One thing that does spring to mind was something I saw on Supernanny a wee while back. There was a girl on that who was scratching herself or hairpulling and Supernanny gave her something to hold, like a soft blusher brush to run over her skin instead. It gives that tactile feeling but without the harm involved. I’m wonderiing if something similar might be useful for you to try? A pretty feather or something like that that he can run up and down his arms when he’s feeling like that.

    The other thing that pops into my mind is a distraction technique. When he starts to scratch, not to comment on it, but just start to do another activity i.e. go out for a walk or something that takes up energy. That emotional energy might be better off being channelled into something energetic to help burn off some of the hormones that will be flooding his body at the same time. The adrenaline that will come from the pain could be channelled into running around or something like that?

    Just a couple of thoughts. I hope you are able to help him xxx

    • permanentlyinapickle April 26, 2012 at 14:15 #

      It happens pretty infrequently now (compared to the past anyhow), but of course they are more noticeable when they do occur. I do believe they are a direct link to change. Some great ideas there. Will definitely give them a try, particularly the feather. Thanks for your advice. x

  3. Stix April 26, 2012 at 18:55 #

    It’s awful isn’t it ((hugs)). Mini does the same (same place), and there is a permanent scabby bit, along with plenty of scratch marks -quite incredible considering how far down he bites his nails 😦 We’ve also had the Eczema diagnosis (although in truth Mini does have that in other places), but I *know*, like you, that this is different.
    The trouble is we never see him do it. I think sometimes it’s in bed, sometimes it’s a school, but we have never actually witnessed it. Otherwise Gem’s idea of blusher brush or feather, or even distraction would be great for us too.

    It’s great that you recognise what causes Pickle to do this awful thing to himself, and you can therefore minimise the cause of it, or at least be armed with distractions for it when change has to happen. xx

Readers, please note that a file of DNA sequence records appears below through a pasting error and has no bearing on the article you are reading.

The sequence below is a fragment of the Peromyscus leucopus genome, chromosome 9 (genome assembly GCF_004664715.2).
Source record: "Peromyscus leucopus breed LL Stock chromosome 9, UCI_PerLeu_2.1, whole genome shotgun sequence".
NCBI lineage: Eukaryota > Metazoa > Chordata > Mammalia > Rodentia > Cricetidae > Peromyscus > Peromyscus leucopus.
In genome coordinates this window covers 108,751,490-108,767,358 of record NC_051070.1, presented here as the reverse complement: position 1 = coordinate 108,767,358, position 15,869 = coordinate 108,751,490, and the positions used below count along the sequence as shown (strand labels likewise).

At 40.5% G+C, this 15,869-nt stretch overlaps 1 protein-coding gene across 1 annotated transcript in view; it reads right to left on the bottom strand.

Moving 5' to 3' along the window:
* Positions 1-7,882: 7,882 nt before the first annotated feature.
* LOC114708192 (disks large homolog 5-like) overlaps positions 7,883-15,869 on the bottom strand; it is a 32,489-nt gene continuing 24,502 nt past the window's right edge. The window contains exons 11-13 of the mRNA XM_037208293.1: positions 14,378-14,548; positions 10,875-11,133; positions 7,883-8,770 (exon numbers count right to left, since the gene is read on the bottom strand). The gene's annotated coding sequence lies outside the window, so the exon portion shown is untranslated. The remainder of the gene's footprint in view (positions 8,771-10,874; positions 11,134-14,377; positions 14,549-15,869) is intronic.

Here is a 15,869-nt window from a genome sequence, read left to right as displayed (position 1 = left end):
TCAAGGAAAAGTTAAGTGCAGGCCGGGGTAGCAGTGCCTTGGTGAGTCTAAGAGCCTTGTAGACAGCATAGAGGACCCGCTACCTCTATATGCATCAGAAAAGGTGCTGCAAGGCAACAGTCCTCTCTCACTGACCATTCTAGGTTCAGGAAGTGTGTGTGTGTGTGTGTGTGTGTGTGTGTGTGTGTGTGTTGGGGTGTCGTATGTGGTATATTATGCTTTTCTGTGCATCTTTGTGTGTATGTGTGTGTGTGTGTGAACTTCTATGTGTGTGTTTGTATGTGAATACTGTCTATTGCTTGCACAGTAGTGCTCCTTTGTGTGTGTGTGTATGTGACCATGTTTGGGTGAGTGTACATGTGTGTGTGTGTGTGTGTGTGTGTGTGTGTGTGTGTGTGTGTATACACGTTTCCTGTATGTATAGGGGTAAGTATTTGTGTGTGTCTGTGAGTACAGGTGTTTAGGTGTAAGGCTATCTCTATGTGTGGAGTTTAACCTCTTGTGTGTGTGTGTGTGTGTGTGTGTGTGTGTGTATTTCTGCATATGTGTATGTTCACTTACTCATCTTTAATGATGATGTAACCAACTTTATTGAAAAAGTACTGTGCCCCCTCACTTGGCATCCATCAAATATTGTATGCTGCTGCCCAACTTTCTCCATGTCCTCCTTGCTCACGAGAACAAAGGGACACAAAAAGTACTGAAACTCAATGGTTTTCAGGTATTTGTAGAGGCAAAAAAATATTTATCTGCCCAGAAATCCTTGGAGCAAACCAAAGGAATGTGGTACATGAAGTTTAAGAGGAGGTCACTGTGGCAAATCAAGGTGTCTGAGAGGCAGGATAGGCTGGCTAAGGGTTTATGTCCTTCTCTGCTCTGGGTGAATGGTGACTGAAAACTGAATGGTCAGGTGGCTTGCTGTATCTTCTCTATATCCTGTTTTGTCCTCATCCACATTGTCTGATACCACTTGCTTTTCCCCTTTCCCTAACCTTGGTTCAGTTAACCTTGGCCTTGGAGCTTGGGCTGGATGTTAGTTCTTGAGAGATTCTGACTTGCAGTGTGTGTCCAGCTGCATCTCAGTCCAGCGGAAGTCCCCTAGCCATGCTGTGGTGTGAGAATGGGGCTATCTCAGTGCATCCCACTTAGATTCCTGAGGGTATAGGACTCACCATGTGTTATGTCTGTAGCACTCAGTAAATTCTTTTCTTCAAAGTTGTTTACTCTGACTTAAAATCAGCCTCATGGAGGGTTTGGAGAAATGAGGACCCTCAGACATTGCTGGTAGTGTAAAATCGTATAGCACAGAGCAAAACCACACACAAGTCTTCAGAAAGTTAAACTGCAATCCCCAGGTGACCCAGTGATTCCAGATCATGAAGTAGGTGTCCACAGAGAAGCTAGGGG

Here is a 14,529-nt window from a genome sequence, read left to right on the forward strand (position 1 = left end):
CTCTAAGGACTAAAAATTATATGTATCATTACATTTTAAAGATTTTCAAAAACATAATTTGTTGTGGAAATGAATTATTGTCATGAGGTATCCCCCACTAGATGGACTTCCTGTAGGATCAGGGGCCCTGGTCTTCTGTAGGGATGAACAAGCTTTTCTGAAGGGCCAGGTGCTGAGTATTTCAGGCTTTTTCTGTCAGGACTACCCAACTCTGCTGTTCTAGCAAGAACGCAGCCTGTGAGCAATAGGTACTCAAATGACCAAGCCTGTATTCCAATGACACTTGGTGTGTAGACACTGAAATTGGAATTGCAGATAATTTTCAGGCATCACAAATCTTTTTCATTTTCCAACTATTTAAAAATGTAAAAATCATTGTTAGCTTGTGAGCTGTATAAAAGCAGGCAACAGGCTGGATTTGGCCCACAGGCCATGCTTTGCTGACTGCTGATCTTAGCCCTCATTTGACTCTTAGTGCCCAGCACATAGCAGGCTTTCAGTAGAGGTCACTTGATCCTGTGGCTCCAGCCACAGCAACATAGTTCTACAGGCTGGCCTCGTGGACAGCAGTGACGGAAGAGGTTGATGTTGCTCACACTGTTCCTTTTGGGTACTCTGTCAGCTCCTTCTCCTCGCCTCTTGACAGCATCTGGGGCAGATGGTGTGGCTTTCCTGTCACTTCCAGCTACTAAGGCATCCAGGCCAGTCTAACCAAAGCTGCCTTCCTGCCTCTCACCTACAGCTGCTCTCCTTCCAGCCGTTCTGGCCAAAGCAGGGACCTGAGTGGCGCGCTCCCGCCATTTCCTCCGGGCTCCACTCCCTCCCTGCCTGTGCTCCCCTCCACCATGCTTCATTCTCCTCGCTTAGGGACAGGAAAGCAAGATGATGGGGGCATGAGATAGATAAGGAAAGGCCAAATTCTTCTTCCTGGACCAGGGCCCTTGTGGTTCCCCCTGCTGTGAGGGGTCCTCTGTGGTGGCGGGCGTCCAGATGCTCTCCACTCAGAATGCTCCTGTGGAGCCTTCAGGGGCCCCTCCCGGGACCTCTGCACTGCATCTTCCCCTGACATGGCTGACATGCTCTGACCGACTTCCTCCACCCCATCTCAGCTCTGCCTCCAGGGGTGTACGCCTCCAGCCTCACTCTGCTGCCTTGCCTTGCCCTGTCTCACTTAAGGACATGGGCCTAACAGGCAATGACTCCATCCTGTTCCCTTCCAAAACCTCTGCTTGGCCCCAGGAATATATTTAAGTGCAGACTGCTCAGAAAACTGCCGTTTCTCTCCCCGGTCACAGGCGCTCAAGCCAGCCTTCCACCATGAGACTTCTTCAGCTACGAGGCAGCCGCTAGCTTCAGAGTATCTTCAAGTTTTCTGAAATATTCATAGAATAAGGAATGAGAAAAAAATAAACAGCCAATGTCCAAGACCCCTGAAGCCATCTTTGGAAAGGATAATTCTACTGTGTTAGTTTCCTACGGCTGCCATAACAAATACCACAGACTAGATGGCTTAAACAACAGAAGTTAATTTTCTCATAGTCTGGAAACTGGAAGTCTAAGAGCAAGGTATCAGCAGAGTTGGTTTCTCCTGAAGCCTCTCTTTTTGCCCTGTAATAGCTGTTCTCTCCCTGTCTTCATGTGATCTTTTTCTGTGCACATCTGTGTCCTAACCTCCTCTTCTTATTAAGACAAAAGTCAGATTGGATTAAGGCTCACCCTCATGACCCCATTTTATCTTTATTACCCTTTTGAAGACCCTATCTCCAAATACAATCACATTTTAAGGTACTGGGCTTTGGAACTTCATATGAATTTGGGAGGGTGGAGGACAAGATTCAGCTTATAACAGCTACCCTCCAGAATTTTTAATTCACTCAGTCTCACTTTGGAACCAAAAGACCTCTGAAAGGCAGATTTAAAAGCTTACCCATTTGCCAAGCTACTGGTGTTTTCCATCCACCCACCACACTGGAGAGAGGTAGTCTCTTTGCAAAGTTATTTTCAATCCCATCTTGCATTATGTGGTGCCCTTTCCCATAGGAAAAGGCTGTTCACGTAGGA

• permanentlyinapickle April 26, 2012 at 19:30 #

      Pickle does it a lot in bed, too, and even in his sleep, along with shouting out. Having said all this, we have seen a marked reduction in both the scratching and the shouting. It must be harder when you don’t witness it. It’s difficult to talk about an event long after it has happened.

  4. Vanessa Chapman April 27, 2012 at 08:24 #

    That must be terrible to cope with. Another suggestion I saw somewhere for this type of thing is to get them an age-appropriate punch bag (e.g. for that age it might be one of those inflatable ones that bounce back) – I know a lot of people feel that a punchbag is nurturing violent tendencies, but if they have angry feelings that they need to physically unleash then better on something inanimate (and soft!) than on themselves, or on other people. I’m not sure how I feel about it myself, even though I’m suggesting it! But I have seen it as a suggestion in a couple of places. I guess it would be about how it is marketed to them that would determine the attitude they have to it.

    • permanentlyinapickle April 27, 2012 at 09:19 #

      Thanks for the advice, Vanessa. It is certainly worth looking at. Not long after Pickle moved in, we signed up for some martial arts classes, believing it would teach discipline and allow him to channel his energy in a positive way, but he became too scared to join in and then the thought of going starting to cause him upset, too. I’m currently trying to encourage him to do some after-school activities (football/rugby) and that is proving difficult.